Often a man will plant a church with zeal for reaching the lost. The church plant will start with evangelistic Bible studies, personal outreach and all kinds of fruitful evangelism. Then, by God’s grace, the church grows. In the process, the planting pastor grows with it, maturing into a pastor-shepherd. But while the church gains a maturing pastor-shepherd, it loses the energetic pastor-evangelist. This is normal and healthy. But it also means that the church needs to replace the evangelist as the founding pastor shifts roles.

4. Evangelism is hard
While sometimes it is fun and maybe even easy to talk with others about Jesus, the general trajectory of fruitful outreach is the opposite. It involves sustained prayer, faithful study of the word (because we are ambassadors of a message that we must understand), discipline, rejection and, for many, suffering. When Jesus sent out his disciples two-by-two, he spent a significant part of his instruction on how to deal with the pushback (Matt 10). It will be hard, he told them. But the Holy Spirit will be with them (and us) in the face of difficulties.

We must avoid reductionism in evangelism and fight the tendency to say, “Evangelism is simple: it all comes down to...” Every time we say that, we eliminate many of our gifted brothers and sisters from the mission.

5. Weak theology can’t support robust evangelism
Faithfulness to the word precedes fruitfulness in evangelism. In Surprising Insights from the Unchurched and Proven Ways to Reach Them, Thom Rainer lists a church’s theology as one of the most important factors in fruitful outreach:

But it must be said without hesitation that churches that reach the unchurched are theologically conservative. They have a high view of Scripture. And their convictions about their beliefs are obvious.

A church can attempt many good contextual efforts to reach the unchurched, but if it does not have the foundations of a high view of Scripture, the efforts are either futile or transient. I have yet to discover a church that insistently reaches the unchurched over a several-year period that is not conservative in its theology.1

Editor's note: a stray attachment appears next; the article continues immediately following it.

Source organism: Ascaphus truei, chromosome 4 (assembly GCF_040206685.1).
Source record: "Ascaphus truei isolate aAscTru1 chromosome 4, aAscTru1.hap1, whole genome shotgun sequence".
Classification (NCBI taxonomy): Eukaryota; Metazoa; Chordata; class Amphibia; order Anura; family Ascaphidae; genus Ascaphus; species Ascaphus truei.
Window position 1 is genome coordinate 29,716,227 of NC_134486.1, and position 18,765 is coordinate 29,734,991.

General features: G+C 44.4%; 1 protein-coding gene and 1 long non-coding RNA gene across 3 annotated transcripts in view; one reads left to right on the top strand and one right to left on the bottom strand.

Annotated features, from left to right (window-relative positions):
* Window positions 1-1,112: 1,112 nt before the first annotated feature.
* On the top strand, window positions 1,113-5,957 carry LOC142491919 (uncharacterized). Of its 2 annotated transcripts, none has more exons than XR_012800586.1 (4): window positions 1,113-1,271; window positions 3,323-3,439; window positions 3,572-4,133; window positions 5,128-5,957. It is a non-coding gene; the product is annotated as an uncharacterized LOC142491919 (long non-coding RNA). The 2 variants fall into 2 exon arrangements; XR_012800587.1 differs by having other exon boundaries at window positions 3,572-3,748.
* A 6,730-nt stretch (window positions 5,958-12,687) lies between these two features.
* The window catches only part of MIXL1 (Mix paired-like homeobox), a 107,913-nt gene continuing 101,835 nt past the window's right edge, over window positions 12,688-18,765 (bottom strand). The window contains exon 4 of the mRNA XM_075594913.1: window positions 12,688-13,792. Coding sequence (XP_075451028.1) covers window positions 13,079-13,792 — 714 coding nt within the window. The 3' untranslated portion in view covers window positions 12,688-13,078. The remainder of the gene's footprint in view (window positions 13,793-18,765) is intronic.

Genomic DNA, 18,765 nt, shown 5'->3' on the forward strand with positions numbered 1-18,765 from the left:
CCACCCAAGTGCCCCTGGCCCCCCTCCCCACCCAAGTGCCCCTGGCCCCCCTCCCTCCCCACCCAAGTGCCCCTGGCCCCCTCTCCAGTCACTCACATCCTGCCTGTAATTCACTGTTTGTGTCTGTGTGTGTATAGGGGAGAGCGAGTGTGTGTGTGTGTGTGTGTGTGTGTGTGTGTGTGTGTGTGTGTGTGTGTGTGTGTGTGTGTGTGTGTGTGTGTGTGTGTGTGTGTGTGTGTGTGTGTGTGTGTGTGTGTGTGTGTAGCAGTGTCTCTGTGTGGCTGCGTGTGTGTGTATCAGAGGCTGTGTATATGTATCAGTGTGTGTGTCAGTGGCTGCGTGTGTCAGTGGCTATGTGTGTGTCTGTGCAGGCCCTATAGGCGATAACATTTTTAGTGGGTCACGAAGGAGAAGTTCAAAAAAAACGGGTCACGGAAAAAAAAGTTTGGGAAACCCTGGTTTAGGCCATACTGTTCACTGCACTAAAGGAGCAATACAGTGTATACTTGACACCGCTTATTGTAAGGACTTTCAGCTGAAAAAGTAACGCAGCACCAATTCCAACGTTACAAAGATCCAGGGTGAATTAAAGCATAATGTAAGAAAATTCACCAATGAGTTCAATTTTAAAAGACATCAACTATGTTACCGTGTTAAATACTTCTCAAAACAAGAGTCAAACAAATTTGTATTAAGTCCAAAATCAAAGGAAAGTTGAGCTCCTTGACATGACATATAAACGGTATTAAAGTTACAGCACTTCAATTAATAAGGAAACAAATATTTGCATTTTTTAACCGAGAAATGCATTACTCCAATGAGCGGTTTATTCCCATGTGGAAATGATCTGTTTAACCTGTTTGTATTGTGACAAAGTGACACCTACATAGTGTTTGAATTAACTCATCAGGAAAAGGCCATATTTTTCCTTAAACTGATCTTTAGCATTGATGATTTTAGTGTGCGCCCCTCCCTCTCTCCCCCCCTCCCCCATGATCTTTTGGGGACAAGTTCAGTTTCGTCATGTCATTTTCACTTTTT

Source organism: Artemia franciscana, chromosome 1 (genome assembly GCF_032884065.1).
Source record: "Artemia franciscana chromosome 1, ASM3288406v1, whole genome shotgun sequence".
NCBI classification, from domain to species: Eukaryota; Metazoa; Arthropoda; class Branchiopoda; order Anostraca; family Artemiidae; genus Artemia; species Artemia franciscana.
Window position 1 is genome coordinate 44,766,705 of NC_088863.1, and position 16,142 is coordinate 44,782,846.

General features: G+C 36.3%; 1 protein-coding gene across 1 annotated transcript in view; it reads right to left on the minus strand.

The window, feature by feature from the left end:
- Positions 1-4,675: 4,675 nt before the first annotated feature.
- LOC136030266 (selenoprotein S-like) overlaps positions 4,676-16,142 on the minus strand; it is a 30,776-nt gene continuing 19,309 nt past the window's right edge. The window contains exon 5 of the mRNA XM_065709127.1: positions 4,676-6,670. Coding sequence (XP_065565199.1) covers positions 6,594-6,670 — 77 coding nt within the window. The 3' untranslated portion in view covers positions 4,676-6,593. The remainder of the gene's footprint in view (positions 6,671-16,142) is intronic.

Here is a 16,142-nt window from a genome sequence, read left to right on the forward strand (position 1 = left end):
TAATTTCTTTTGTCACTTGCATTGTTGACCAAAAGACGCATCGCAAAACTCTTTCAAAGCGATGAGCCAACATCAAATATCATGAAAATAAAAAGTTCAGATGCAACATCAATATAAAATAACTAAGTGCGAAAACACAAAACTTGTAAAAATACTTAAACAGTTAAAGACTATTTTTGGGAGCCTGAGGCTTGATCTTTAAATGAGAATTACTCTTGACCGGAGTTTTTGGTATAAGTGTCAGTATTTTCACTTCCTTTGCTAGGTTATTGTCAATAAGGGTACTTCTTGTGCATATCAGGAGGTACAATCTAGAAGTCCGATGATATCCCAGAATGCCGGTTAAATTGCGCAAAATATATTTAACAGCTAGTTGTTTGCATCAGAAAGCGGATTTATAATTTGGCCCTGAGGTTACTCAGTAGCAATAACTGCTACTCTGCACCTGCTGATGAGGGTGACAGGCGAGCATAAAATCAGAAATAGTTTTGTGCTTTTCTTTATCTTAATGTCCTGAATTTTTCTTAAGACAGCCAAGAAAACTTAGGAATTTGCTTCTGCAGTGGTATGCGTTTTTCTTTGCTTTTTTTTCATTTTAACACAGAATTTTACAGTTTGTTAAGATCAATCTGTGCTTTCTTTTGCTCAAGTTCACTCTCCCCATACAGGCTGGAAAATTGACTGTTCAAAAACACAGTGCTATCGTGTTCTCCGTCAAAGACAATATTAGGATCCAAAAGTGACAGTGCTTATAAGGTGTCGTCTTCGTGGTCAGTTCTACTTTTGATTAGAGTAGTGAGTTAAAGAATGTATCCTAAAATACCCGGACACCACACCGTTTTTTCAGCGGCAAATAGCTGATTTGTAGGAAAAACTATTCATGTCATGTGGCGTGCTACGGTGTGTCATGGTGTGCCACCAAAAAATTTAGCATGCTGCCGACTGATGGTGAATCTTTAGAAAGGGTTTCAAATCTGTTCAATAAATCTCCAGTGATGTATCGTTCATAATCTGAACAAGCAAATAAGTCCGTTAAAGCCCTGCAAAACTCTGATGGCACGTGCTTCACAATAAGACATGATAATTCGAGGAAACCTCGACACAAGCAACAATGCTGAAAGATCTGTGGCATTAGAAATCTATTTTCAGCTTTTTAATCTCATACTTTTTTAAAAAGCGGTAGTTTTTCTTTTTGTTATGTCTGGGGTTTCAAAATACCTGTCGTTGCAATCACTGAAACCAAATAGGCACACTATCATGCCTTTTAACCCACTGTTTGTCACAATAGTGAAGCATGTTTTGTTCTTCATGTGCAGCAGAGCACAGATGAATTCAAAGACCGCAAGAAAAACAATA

This is a reflection of Paul’s dual exhortation to Timothy to “preach the word” and “do the work of an evangelist” (2 Tim 4:2, 5).

The answer to all of these is, of course, the gospel: the gospel re-inflates the outreach balloon as we become motivated again to herald the good news of Christ’s redemptive rescue. The gospel can bring conviction to those who are living in wilful and deliberate sin, or who are stubbornly refusing to humble themselves and reconcile with another Christian. The gospel is worth dying and being ridiculed for. It’s worth suffering for—in dangerous and closed countries, on college campuses and around the water cooler. The gospel is what leaders lead out of, and what they lead toward. Churches that have lost motivation should return to the word and preach the river of redemption through Scripture. They should proclaim from the pulpit and in small groups the “master theme of the Bible” (to borrow the title of J Sidlow Baxter’s classic). Seeking to reinvigorate evangelism will be fruitless without the preaching of the word on the depth of sin and extraordinary power of God’s grace.

The gospel: it is “the power of God for salvation to everyone who believes” (Rom 1:16). It is the remedy for our struggles with outreach.

1 Thom Rainer, Surprising Insights from the Unchurched and Proven Ways to Reach Them, Zondervan, Grand Rapids, 2008, p. 225.